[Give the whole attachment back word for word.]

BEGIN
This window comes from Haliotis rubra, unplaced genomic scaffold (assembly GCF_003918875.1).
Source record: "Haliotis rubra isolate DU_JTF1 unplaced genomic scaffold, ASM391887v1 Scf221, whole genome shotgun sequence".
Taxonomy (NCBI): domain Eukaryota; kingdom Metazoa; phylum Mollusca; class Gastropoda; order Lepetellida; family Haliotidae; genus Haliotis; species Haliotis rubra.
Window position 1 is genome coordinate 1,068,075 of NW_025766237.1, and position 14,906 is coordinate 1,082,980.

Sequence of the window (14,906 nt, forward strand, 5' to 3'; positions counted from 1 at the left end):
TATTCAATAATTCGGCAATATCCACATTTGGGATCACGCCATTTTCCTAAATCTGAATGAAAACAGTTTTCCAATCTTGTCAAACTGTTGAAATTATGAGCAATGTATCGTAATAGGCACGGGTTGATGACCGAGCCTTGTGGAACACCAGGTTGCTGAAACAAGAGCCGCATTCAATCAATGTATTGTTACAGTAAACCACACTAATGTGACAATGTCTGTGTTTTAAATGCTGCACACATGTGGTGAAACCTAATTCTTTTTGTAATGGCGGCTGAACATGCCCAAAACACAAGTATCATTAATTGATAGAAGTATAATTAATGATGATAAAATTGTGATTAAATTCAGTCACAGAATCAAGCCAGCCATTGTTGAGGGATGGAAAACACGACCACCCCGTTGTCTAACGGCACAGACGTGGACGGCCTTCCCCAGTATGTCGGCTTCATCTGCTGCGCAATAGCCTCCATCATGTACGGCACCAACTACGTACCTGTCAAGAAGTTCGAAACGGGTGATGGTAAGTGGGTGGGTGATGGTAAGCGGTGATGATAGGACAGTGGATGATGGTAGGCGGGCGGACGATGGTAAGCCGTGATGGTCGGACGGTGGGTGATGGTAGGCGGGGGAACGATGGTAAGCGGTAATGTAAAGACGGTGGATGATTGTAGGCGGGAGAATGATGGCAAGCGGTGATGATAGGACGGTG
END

This window comes from Haliotis rubra, unplaced genomic scaffold (assembly GCF_003918875.1).
Source record: "Haliotis rubra isolate DU_JTF1 unplaced genomic scaffold, ASM391887v1 Scf221, whole genome shotgun sequence".
Taxonomy (NCBI): domain Eukaryota; kingdom Metazoa; phylum Mollusca; class Gastropoda; order Lepetellida; family Haliotidae; genus Haliotis; species Haliotis rubra.
Window position 1 is genome coordinate 1,068,075 of NW_025766237.1, and position 14,906 is coordinate 1,082,980.

Sequence of the window (14,906 nt, forward strand, 5' to 3'; positions counted from 1 at the left end):
TATTCAATAATTCGGCAATATCCACATTTGGGATCACGCCATTTTCCTAAATCTGAATGAAAACAGTTTTCCAATCTTGTCAAACTGTTGAAATTATGAGCAATGTATCGTAATAGGCACGGGTTGATGACCGAGCCTTGTGGAACACCAGGTTGCTGAAACAAGAGCCGCATTCAATCAATGTATTGTTACAGTAAACCACACTAATGTGACAATGTCTGTGTTTTAAATGCTGCACACATGTGGTGAAACCTAATTCTTTTTGTAATGGCGGCTGAACATGCCCAAAACACAAGTATCATTAATTGATAGAAGTATAATTAATGATGATAAAATTGTGATTAAATTCAGTCACAGAATCAAGCCAGCCATTGTTGAGGGATGGAAAACACGACCACCCCGTTGTCTAACGGCACAGACGTGGACGGCCTTCCCCAGTATGTCGGCTTCATCTGCTGCGCAATAGCCTCCATCATGTACGGCACCAACTACGTACCTGTCAAGAAGTTCGAAACGGGTGATGGTAAGTGGGTGGGTGATGGTAAGCGGTGATGATAGGACAGTGGATGATGGTAGGCGGGCGGACGATGGTAAGCCGTGATGGTCGGACGGTGGGTGATGGTAGGCGGGGGAACGATGGTAAGCGGTAATGTAAAGACGGTGGATGATTGTAGGCGGGAGAATGATGGCAAGCGGTGATGATAGGACGGTG